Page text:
fprintf(stderr, "Warning: Current locale is not supported.\n");

    while ((opt = getopt_long(argc, argv, "h", longopts, NULL)) != -1) {
        switch (opt) {

            case 'h':
                usage(arg0);
                return EXIT_SUCCESS;

            default: /* '?', and catch-all for unimplemented but specified options */
                usage(arg0);
                return EXIT_FAILURE;
        }
    }

    /* Require at least one non-option argument */
    if (optind >= argc) {
        usage(arg0);
        return EXIT_FAILURE;
    }

    /* argv[optind] through argv[argc-1] are the non-option arguments. */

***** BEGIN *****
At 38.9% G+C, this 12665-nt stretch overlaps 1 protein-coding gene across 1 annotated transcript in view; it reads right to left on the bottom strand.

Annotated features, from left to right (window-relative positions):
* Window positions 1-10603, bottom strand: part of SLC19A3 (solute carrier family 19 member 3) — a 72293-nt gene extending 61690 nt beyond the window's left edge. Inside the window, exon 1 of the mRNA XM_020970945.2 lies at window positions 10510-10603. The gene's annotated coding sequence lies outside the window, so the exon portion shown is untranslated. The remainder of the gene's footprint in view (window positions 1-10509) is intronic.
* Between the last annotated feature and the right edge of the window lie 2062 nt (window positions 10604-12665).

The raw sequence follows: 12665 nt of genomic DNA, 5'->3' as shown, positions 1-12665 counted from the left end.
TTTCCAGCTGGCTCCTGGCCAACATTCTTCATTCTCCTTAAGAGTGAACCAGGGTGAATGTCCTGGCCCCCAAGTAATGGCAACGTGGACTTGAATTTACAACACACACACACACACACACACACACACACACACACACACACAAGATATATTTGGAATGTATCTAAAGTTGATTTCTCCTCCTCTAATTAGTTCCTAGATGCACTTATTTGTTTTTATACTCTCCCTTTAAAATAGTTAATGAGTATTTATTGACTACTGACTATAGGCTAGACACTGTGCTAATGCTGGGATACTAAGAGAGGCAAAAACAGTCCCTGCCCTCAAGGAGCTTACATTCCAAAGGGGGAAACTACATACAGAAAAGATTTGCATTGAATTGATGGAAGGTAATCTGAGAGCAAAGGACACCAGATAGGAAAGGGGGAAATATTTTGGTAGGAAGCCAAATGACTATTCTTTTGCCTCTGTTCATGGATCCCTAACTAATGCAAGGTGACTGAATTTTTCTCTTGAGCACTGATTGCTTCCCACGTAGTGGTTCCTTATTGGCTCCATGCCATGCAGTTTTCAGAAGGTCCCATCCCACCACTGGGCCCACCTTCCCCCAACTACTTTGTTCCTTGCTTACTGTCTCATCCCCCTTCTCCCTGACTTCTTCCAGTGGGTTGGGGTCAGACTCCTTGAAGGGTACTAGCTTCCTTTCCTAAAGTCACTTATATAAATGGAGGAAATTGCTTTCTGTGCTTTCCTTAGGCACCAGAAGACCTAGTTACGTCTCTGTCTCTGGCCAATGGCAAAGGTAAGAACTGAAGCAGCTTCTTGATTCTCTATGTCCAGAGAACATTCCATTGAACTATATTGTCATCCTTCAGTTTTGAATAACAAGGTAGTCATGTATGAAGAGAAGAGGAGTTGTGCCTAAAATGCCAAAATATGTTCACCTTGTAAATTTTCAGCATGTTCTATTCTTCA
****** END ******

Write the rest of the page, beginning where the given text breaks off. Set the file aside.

/* Debug output: */
    for (int i = optind; i < argc; i++)
        fprintf(stderr, "Argument %d (%d): \"%s\".\n", i - optind + 1, i, argv[i]);

    return EXIT_SUCCESS;
}
Because I like efficiency (being lazy!), I also tend to apply my standard Makefile skeleton.  Let's assume the above is named example.c, and we want to compile it to ./ex.  The needed Makefile is then
Code: [Select]
CC      := gcc
CFLAGS  := -Wall -Wextra -O2
LDFLAGS := -lm
PROGS   := ex

.PHONY: all clean

all: $(PROGS)

clean:
rm -f *.o $(PROGS)

%.o: %.c
$(CC) $(CFLAGS) -c $^

ex: example.o
$(CC) $(CFLAGS) $^ $(LDFLAGS) -o $@
although the indent has to be with Tab characters which this forum converts to spaces, so you need to run sed -e 's|^  *|\t|' -i Makefile to fix the indentation.  (You can run it safely at any point, and I recommend doing so after modifying the Makefile).  Then, to recompile the program from scratch, you only need to run make clean all.  (Plain make only rebuilds modified sources; here, only if example.c has been modified.)